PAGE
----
And on January 12th, top experts from across the country and right here in Minnesota will gather at the Humphrey School of Public Affairs at the University of Minnesota for a day-long forum on this very topic. The fourth annual Long-Term Care Financing Solutions Forum is free and open to the public. It is an opportunity to look closer at the very real and practical ways Minnesota can be a leader on this issue, as we have in so many other areas of our health care system.

Slowly but surely, there has been a notable increase in public discussion about the urgent need to change the way we plan and pay for long-term care. This is a welcome development and critically important to our success – but if we aren’t able to harness talk into action, we will fail.

Will Minnesota wait for someone else to solve this problem, or will we step up with our own solutions?

Just 3% of adults in the United States have their own private long-term care insurance policy. Compare that to the fact that nearly 70% of us will need some kind of assistance with daily activities such as eating, bathing or dressing after we turn 65, and the reality that Medicare doesn’t cover most long-term care costs.

Today, that equation results in a large number of Americans defaulting to Medicaid, a program designed for low-income individuals. Even those who have saved throughout the lives are now finding they are unable to pay for the costs of long-term care, leading them to a place they often find hard to believe – “spending down” to qualify for public subsidy.

A recent Washington Post piece offers a great summary of the key challenges we face in preparing ourselves as individuals and as a country for the long-term care costs that lie ahead.

Our current approach to paying for long-term health care is flawed on many levels. On a public policy level, it simply is not sustainable for government to continue to be the primary source of funding for long-term care, particularly as the number of older adults in Minnesota and across the country grows rapidly.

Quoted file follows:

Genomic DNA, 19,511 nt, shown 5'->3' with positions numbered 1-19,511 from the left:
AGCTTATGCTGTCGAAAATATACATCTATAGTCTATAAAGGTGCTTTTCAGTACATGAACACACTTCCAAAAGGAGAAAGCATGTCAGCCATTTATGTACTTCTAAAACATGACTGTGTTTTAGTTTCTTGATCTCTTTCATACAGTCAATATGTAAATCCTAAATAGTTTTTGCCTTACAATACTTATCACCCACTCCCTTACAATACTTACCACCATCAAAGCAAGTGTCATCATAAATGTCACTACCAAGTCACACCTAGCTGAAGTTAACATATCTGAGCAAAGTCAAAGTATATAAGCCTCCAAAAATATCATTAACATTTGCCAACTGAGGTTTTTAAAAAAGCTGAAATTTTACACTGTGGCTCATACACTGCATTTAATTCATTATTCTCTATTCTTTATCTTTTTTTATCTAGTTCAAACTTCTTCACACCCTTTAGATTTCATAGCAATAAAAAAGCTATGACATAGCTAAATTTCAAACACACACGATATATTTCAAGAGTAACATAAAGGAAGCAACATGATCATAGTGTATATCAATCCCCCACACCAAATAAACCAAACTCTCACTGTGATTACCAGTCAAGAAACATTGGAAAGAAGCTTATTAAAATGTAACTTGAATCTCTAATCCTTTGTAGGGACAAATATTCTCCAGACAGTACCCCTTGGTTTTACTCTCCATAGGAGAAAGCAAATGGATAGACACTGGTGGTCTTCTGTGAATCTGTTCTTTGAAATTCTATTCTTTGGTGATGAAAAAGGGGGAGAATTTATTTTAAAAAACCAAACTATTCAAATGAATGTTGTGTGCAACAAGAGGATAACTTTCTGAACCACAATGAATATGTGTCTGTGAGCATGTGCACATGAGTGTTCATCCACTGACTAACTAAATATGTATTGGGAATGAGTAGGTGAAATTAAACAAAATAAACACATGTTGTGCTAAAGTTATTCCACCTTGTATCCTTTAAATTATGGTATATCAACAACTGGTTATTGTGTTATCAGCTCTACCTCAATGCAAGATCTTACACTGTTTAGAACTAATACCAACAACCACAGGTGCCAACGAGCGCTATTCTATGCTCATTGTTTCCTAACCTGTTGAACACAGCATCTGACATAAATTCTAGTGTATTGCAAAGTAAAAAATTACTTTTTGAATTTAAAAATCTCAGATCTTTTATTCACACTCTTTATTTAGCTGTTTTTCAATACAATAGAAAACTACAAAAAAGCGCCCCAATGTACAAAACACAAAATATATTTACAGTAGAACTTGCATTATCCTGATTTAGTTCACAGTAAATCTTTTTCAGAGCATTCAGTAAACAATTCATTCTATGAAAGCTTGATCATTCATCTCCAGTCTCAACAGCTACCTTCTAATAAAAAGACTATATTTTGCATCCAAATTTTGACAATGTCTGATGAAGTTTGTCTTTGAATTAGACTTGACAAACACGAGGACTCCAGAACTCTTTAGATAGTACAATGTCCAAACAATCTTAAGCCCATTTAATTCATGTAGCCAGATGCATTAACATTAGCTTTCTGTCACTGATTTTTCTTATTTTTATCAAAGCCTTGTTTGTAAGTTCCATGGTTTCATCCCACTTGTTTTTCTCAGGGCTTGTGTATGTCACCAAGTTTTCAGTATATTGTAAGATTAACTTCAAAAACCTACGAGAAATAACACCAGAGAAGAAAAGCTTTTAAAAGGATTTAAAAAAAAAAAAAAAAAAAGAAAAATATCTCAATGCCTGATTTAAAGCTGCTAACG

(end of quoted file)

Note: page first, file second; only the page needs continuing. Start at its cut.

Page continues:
On an individual level, it is discouraging and disheartening to find oneself in a position of total financial dependence after a life spent planning and saving. Financial strains quickly translate to family stress, which can often lead to physical health impacts for seniors and caregivers. Total reliance on government funding also greatly reduces the flexibility we have to choose when, where and how we will receive care.

It would take far more than a blog post to outline the many options we have to empower more individuals to take responsibility for financing their own long-term care needs, and we will certainly dive into those issues in more detail as we approach the 2012 legislative session.

For now, the most important message is the need for urgency on this topic.

We can’t wait until after the 2012 elections to make real moves on the topic of long-term care reform. We can’t let the perfect get in the way of the good when it comes to building a toolbox of resources that will help people develop an approach that works for them.

What do you think? What creative ideas would you implement to put more control and financial responsibility back in the hands of individuals? What kinds of resources would make it easier for you to save for your own long-term care?

To kick-start your thinking, take a peek at the Moving Beyond Medicaid report created by the Citizens League’s Long-Term Care Collaborative, of which Aging Services was an active partner.

Enter your email address to subscribe to the Aging Exchange blog and receive notifications of new posts by email.

Join 52 other followers


Aging matters to all of us.

This blog will address the issues, questions, challenges and opportunities that surface as we work to meet the demands of an aging population.

It’s also a place to highlight the people and organizations whose passion, creativity and commitment are shaping the future of older adult services in Minnesota.

Everyone has a story about how aging impacts their life – we hope you’ll join the conversation and share your story.

Follow us on Twitter

Error: Twitter did not respond. Please wait a few minutes and refresh this page.